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David Lee Roth Exits Van Halen: Wake-Up Video

Posted by Kyle Anderson On April - 1 - 2011

Could you imagine if Bono decided to leave U2 in pursuit of a solo career, and then the band carried on with the singer from Snow Patrol or something? It’s impossible to consider, and yet something exactly like that happened on this day in 1985. Van Halen were arguably the biggest band in the world at the time, and they were coming off their fantastically successful album 1984 (which contained the huge crossover hits “Jump,” “Panama” and “Hot For Teacher”) and were selling out stadiums around the globe. But frontman David Lee Roth was not getting along with guitarist Eddie Van Halen, and the solo bug had already bitten him (he had already released his cover of “California Girls” to considerable acclaim). So on April 1, 1985, Roth quit Van Halen and moved on.

The two entities — Roth and the rest of Van Halen — went in significantly different directions. Van Halen recruited Sammy Hagar to replace Roth, and the band ultimately became bigger than they ever were, dropping huge albums like 1986′s 5150 and 1991′s For Unlawful Carnal Knowledge. Roth had less success as a solo artist, though he remained popular on the live circuit. (He eventually walked away from music entirely, taking a job as an EMT near the turn of the century.) Of course, Roth eventually came back into the Van Halen fold (twice), and a new album from the band — their first with Roth in 27 years — is expected soon.

It’s apparently an exit-centric day, as this is also my final day as the editor of the MTV Newsroom blog. It’s been a great run, and like Roth, I’d like to think I’m exiting on a high note (though I have much warmer feelings to my co-workers than Roth had for the Van Halen brothers). In honor of both of our exits, crank up “Unchained.”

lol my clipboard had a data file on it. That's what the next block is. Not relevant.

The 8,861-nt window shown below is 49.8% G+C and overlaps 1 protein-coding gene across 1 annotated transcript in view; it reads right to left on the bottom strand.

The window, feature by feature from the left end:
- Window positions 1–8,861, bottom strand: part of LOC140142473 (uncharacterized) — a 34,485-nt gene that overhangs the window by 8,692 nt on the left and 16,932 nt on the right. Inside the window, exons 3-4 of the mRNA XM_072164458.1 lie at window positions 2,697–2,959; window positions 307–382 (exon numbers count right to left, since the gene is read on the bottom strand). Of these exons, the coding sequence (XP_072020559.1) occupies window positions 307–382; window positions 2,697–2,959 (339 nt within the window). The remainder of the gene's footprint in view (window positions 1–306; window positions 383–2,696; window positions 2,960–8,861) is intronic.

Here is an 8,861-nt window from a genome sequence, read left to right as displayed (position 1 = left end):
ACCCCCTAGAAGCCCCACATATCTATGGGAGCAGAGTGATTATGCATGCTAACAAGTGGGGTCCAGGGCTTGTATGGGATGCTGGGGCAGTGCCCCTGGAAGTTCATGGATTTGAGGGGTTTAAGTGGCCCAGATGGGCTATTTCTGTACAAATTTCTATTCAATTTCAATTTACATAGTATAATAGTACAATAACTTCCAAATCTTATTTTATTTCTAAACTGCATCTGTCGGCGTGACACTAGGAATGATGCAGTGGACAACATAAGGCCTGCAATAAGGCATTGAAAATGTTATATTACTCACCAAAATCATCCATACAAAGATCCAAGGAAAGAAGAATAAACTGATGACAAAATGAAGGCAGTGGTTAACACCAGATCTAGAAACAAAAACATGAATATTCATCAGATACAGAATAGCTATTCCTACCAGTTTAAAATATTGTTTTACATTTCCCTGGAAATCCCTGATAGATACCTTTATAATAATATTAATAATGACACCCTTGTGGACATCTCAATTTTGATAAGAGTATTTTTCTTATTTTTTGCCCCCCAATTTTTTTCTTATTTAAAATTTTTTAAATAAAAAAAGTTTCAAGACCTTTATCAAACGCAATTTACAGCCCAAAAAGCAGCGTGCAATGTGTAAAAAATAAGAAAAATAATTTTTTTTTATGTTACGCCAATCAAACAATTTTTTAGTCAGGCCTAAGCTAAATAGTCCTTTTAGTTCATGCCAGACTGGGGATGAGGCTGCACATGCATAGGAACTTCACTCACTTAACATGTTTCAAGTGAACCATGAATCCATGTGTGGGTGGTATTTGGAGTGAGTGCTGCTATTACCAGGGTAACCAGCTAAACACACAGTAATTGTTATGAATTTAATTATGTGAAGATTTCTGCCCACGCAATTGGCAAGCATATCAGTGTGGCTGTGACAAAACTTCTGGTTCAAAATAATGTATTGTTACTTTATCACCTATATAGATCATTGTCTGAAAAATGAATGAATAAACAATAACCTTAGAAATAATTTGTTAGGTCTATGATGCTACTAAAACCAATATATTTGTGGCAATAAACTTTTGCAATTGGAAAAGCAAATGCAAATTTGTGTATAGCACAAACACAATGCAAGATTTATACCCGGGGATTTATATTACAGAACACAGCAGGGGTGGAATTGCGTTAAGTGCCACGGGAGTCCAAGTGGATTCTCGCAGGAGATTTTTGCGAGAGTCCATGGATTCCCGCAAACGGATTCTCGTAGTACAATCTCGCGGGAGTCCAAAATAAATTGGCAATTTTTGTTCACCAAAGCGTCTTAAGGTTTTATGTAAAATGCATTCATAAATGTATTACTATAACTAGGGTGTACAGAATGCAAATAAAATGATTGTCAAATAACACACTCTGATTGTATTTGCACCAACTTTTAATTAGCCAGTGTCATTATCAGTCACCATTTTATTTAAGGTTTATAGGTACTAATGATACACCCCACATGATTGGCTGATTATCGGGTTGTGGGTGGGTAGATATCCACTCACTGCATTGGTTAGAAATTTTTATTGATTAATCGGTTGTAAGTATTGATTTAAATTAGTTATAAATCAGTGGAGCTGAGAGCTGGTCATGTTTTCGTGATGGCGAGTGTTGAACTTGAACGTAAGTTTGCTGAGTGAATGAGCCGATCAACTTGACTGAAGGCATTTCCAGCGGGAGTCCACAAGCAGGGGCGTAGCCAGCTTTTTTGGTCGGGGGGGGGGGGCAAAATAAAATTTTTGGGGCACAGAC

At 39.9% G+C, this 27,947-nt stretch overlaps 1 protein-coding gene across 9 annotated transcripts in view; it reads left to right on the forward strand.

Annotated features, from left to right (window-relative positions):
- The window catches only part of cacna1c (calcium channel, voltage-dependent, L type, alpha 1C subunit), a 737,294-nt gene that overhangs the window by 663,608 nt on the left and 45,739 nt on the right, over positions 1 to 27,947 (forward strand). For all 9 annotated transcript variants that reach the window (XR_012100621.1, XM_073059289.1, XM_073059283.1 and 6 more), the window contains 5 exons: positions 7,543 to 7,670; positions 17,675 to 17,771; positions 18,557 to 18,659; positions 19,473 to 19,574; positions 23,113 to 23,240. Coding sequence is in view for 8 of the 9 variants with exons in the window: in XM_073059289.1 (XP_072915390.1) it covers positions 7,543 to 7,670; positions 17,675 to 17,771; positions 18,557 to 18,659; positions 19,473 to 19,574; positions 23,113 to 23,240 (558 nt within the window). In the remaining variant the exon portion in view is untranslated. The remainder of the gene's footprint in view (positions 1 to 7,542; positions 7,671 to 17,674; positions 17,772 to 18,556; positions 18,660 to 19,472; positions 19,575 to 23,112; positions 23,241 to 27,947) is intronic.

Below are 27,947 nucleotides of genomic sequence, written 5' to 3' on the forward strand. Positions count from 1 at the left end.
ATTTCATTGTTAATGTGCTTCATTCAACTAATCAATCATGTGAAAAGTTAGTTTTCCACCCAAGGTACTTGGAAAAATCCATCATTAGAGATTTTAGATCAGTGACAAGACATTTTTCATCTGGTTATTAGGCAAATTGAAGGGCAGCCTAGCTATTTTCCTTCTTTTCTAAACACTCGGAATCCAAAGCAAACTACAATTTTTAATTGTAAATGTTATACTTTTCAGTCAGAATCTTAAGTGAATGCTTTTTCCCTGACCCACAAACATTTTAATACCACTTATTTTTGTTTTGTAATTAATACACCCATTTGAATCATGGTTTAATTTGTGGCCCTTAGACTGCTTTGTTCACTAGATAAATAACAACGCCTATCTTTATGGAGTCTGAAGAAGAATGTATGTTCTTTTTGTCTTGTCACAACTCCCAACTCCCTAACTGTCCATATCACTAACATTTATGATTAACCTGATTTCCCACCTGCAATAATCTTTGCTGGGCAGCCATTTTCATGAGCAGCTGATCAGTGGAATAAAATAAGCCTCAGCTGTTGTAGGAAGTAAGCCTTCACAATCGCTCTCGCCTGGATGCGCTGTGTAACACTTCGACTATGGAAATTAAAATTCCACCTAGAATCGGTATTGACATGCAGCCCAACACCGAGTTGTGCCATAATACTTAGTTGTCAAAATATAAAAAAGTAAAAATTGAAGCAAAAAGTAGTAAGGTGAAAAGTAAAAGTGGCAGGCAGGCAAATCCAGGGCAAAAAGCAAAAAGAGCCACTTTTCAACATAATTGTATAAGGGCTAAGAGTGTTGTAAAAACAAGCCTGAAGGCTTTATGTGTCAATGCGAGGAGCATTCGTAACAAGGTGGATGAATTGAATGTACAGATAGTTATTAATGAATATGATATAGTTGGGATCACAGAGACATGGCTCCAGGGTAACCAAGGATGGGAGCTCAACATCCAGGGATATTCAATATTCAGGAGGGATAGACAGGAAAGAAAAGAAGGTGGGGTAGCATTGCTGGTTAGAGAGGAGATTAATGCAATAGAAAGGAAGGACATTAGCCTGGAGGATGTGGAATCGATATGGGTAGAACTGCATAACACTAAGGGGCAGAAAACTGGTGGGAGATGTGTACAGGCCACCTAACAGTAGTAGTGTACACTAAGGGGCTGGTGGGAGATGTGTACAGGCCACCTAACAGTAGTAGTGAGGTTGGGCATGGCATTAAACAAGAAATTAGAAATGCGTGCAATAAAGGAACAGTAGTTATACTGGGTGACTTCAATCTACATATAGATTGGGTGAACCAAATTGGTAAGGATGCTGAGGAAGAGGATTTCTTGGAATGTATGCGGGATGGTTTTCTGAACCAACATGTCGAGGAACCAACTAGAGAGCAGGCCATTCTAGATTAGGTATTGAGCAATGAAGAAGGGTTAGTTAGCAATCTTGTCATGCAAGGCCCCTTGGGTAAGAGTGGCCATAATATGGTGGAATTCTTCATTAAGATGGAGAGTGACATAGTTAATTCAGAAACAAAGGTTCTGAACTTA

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Kris Kross Get Totally Krossed Out: Wake-Up Video

Posted by Kyle Anderson On March - 31 - 2011

Wake-Up Video has been a staple of the MTV Newsroom blog since the summer of 2009, and each morning it delivers a little slice of music history alongside a music video that is meant to get the blood flowing in the first hours of the day. (Then again, sometimes it’s just a bunch of nonsense about how cool “The X-Files” was.) So how is it that the series has gone this long without an appearance by Kris Kross? Luckily, today marks the anniversary of the release of the pre-adolescent hip-hop duo’s debut album Totally Krossed Out, as it hit the streets on this day in 1992. Actually, it’s possible that the album may have dropped two weeks earlier on March 17, as research points to both dates being accurate. But considering how fast and loose everybody played with release dates back in ’92, let’s call it today.)

Kris Kross consisted of Chris “Mac Daddy” Kelly and Chris “Daddy Mac” Smith, a pair of juvenile rappers discovered by a not-that-much-older Jermaine Dupri in a mall in Atlanta. Dupri signed the pair when they were only 11 years old and not only produced their debut album Totally Krossed Out but also helped developed their individual personalities and their clothing styles, which consisted of wearing their clothes backwards. Though their rhymes were safe as milk (they had a single called “I Missed the Bus”), they were still skilled enough to be initially embraced by the hip-hop community and also sell as huge crossover stars.

Totally Krossed Out went on to sell four million copies, though puberty was not kind to Kris Kross. Their follow-up, 1993′s Da Bomb, sold respectably, their star was already fading, and by the time they got to 1996′s more adult-sounding Young, Rich and Dangerous, the luster had worn off. Both members of Kris Kross still work in the music business, but they still remain the kids who brought “Jump” to the world.

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Iron Maiden Unleash The Beast: Wake-Up Video

Posted by Kyle Anderson On March - 30 - 2011

Iron Maiden have built a career out of delivering fantastically savage riffs with a healthy dose of horror movie imagery and just enough tongue-in-cheek self-awareness. Of all the metal bands to take technical mastery really seriously, they are one of the few who also commit to crafting truly sharp songs, and they began the transition from robotic automatons to full-blooded rock icons on this day in 1982 when they released their third album The Number of the Beast.